Good tidings of great joy

Dave Hinman - Contributing columnist

“Now there were in the same country shepherds living out in the fields, keeping watch over their flock by night. And behold, an angel of the Lord stood before them, and the glory of the Lord shone around them, and they were greatly afraid. Then the angel said to them, “Do not be afraid, for behold, I bring you good tidings of great joy which will be to all people. For there is born to you this day in the city of David a Savior, who is Christ the Lord.” Luke 2:8-11

I really love Christmas. To quote Andy Williams, “it’s the most wonderful time of the year” to me.

I like the decorating, the shopping, the parades, the colors, the lights, the music, the wrapping, and especially the eating! I’m not one to watch much television, other than Buckeye games and Hannity, but at Christmas I’ll make sure I’m home for Rudolph, Frosty, the Grinch, and Charlie Brown.

Did you ever see “Claymation Christmas”? I think it’s my favorite. It was made in 1987, was only shown for a couple of years, and features the California Raisins (remember them) doing “Rudolph, the Red Nosed Reindeer”.” We recorded it back in the VHS days, have transferred it to DVD, and still watch it every year.

Did I mention that I like to eat at Christmas?

There are a few delicacies I savor during the holidays that only pass my palate once a year. My mother-in-law, a fantastic cook, makes oyster dressing for Christmas Eve. Oysters have a unique flavor, and require an acquired taste for most to appreciate. Most of our family eat the plain-Jane, oyster-less dressing, but they really don’t know what they’re missing.

Did you know some say that oysters are an aphrodisiac? Interesting that I like oysters and my wife doesn’t, but that’s enough about that.

My mother has a holiday tradition of making and decorating the most scrumptious sugar cookies ever. I’d hate to guess how many calories are in each one, and I could easily eat a dozen at one sitting.

With the dough cut in the shape of Santa, his reindeer, Christmas trees, and ornaments, they are colored in bright, festive icing made from a smidgen of milk and mounds of powdered sugar. Thereafter, before the icing sets up, the cookies are embellished with colored sugar, chocolate bits, cinnamon drops, or nonpareils.

Yum, yum.

Mom is in assisted living at Cape May now, and hasn’t been able to make the cookies herself for the last couple of years. Instead, my wonderful daughter-in-law has been baking the cookies, and Mom comes over to supervise our four grandchildren decorating them.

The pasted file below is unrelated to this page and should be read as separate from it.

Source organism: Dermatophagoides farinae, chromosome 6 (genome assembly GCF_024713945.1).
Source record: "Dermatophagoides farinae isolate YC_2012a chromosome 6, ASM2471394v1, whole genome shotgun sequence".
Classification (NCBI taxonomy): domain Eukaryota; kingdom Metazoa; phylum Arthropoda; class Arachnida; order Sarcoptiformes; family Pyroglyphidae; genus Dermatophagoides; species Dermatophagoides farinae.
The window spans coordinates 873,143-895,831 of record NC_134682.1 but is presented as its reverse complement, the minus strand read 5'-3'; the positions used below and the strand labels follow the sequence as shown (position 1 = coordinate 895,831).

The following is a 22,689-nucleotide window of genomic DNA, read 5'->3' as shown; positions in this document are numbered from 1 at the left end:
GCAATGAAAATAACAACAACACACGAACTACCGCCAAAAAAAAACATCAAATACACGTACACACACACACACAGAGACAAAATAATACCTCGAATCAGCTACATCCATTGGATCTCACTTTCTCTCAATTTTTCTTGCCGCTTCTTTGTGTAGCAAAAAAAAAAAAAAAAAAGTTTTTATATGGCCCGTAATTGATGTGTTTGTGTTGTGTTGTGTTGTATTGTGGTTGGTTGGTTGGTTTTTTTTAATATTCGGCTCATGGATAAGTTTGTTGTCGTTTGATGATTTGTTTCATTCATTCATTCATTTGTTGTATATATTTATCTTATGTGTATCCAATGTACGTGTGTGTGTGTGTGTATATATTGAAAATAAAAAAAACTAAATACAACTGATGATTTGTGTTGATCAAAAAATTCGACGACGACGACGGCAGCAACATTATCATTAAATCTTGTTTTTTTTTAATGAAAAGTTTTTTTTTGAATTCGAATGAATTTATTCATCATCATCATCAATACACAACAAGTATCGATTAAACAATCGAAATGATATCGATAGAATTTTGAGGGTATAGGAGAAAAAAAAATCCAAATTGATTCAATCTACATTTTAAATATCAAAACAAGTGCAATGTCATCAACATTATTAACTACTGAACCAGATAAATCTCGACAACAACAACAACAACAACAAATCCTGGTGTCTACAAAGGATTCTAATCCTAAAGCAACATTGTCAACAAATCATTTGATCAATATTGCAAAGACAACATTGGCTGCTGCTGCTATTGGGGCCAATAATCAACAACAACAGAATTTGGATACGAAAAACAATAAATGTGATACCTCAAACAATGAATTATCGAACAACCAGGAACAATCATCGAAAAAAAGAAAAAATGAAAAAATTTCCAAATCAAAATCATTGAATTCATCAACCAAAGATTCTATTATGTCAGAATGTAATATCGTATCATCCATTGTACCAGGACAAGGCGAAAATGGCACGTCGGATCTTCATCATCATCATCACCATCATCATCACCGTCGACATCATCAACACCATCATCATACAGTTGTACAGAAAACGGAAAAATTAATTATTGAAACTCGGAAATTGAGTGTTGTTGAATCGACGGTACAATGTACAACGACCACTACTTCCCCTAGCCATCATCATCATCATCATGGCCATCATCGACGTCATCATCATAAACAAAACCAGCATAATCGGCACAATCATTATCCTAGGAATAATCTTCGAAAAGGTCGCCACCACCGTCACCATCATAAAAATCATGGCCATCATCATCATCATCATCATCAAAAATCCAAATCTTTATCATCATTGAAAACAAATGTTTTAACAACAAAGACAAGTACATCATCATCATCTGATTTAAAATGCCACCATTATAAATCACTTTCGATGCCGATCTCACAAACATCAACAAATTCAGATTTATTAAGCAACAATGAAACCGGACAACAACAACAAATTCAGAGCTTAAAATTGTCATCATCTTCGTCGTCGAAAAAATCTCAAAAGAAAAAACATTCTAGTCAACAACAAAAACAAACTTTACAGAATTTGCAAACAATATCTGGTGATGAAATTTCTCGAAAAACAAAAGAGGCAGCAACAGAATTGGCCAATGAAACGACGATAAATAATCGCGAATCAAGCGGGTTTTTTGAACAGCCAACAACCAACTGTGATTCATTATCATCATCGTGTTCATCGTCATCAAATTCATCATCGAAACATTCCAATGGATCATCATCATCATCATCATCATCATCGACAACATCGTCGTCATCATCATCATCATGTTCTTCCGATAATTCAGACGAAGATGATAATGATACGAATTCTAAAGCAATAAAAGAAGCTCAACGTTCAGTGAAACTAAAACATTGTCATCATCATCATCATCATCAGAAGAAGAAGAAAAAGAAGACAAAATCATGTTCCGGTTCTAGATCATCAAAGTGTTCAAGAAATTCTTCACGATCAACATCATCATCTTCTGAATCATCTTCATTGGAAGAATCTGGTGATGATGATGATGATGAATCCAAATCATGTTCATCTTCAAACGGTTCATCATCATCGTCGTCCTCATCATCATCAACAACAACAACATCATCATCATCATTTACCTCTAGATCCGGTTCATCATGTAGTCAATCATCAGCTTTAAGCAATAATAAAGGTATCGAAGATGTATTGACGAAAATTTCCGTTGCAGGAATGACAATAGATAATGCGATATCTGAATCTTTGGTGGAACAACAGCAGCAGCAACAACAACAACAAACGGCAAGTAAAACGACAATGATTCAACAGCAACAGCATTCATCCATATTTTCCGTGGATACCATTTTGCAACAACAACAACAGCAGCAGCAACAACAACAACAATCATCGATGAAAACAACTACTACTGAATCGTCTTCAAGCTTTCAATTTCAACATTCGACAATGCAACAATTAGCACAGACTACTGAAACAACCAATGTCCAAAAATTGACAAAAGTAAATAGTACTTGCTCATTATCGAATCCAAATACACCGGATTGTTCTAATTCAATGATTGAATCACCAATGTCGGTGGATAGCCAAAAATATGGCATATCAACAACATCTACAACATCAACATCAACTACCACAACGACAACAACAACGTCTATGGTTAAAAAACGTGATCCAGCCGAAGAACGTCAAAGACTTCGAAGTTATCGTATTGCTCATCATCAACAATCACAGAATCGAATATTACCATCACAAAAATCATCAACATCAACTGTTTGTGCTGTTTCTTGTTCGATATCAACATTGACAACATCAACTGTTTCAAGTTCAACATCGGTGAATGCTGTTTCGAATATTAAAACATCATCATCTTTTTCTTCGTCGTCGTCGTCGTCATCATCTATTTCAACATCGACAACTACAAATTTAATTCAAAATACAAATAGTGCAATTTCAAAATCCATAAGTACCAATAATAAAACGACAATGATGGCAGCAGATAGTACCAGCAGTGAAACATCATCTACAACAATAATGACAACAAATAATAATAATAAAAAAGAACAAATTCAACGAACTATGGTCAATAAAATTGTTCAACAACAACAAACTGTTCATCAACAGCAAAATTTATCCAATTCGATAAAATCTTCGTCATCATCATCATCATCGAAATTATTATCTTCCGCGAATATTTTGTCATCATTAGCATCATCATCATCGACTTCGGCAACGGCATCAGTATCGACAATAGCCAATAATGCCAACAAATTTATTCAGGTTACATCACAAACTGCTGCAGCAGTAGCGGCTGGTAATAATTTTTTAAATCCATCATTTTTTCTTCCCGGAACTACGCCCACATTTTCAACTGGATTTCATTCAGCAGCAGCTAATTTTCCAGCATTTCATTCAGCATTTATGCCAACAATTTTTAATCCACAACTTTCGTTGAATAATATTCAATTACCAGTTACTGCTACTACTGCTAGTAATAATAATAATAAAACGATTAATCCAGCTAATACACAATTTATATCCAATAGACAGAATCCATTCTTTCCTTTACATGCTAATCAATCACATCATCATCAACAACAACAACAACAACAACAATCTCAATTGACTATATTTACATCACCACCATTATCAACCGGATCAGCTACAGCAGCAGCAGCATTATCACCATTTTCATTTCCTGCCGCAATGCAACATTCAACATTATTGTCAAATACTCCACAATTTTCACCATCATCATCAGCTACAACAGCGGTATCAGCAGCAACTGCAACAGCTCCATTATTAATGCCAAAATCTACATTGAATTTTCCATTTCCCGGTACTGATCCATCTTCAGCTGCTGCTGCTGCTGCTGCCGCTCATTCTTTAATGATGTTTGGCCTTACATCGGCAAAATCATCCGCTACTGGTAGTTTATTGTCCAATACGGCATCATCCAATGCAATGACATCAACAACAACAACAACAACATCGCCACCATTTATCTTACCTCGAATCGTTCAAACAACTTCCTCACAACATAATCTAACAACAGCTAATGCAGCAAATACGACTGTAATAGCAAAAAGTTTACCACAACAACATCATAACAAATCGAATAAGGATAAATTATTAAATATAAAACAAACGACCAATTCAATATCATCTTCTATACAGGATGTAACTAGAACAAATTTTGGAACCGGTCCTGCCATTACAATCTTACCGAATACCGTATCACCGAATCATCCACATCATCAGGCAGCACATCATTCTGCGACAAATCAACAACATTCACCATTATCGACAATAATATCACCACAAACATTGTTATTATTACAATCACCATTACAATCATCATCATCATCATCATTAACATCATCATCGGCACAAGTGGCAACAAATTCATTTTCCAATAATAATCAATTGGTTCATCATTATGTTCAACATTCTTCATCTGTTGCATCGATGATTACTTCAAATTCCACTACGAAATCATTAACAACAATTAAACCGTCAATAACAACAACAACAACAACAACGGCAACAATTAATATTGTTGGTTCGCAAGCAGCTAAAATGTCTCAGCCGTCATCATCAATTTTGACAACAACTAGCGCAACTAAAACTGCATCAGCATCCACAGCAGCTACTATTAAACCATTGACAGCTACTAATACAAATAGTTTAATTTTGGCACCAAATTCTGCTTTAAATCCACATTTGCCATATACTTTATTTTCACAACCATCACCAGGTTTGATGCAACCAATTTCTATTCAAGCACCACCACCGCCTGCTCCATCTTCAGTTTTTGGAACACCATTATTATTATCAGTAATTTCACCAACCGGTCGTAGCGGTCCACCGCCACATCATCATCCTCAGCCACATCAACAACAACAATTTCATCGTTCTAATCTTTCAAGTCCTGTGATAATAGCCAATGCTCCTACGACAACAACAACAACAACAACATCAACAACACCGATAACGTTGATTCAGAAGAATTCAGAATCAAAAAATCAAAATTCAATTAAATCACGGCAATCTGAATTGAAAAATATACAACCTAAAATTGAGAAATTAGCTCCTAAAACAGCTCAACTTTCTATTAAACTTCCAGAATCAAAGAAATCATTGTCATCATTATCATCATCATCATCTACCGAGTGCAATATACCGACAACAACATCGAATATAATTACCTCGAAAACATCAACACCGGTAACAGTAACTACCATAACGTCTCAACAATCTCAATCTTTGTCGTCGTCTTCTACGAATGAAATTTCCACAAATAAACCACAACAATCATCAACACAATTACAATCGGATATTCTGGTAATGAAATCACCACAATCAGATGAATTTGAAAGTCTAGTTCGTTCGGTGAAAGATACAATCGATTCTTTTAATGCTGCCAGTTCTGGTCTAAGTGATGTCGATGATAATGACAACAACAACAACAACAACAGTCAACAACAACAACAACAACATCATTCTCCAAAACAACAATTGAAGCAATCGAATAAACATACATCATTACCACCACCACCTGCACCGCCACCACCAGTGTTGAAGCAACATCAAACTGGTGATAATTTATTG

Actually, we all pitch in with the decorating, while sampling the creativity as we go. Last Christmas my son decorated a Santa cookie in red and white, with a teeny little dribble of yellow icing placed just below Santa’s bowl full of jelly. He told us that Santa must have had an accident.

Speaking of Santa, we had an interesting St. Nick experience a few years ago. Let me explain that we have a special needs, adult daughter, Rachael, who has been petrified of Santa her entire life. We have photos of her as a youngster, in festive holiday outfits, plopped down on the plump, bearded man, wailing at the audacity of having to engage this oddly dressed, HO-HO-HOing stranger.

To be honest, he is a bit intimidating, and I don’t really blame her for wanting to remain with Mom and Dad, secure in her parental comfort zone. We finally decided that sitting on Santa’s lap was one tradition Rachael could do without, and we just kept our distance from the jolly old elf.

But once recently, while shopping at the mall, Rachael “asked” (she’s non-verbal, but has her own way of expressing herself) to see Santa. I don’t know what changed, or why she wanted to sit on Santa’s lap, but she bravely waited in line, and patiently watched the little tikes ahead of her tell Santa what they wanted for Christmas.

When it was finally her turn, she sat down, gave Santa a hug, smiled for the picture, and then quickly got up and blew him a kiss as she walked away. It was a great moment.

Please understand that Rachael is about two-hundred pounds heavier now than when she was a toddler rejecting Santa. So, maybe instead of reconciling with Kris Kringle, this was her way to pay him back.

I did notice a smile on Rachael’s face, and a grimace on Santa’s, when she plopped down.

Many say that Christmas is too commercialized. I agree it’s over the top, but that’s OK. The caveat in all the chaos is simply to slow down enough to acknowledge the true meaning of Christmas.

For all the things I enjoy about the holiday, let’s face it, none are lasting. This Christmas will come, and go, with only fading memories left of the celebration. I’ll soon forget who gave me what gifts, and what gifts I gave which people. Those things are fun, but fleeting.

All the stuff about Christmas that we enjoy will be here today, and gone tomorrow, even including some of our friends and loved ones perhaps.

The scripture tells us “it is appointed for men to die once, but after this the judgment” (Hebrews 9:27). You see, our assignment here is temporary. Only the Christ of Christmas is enduring.

I think Linus said it best. Sandwiched between his saying “lights please” and “That’s what Christmas is all about Charlie Brown”, Linus quotes Luke 2:8-14 (see it at This tells of the birth of the Lord Jesus Christ, and in so doing frames the picture of the holiday’s meaning.

So, yes, please enjoy everything about the season, but be sure to acknowledge Jesus as the reason for it, amen?

Merry CHRISTmas to all, and to all a good night!

Dave Hinman is Pastoral Elder at Dove Church, Wilmington. Contact him at

Dave Hinman

Contributing columnist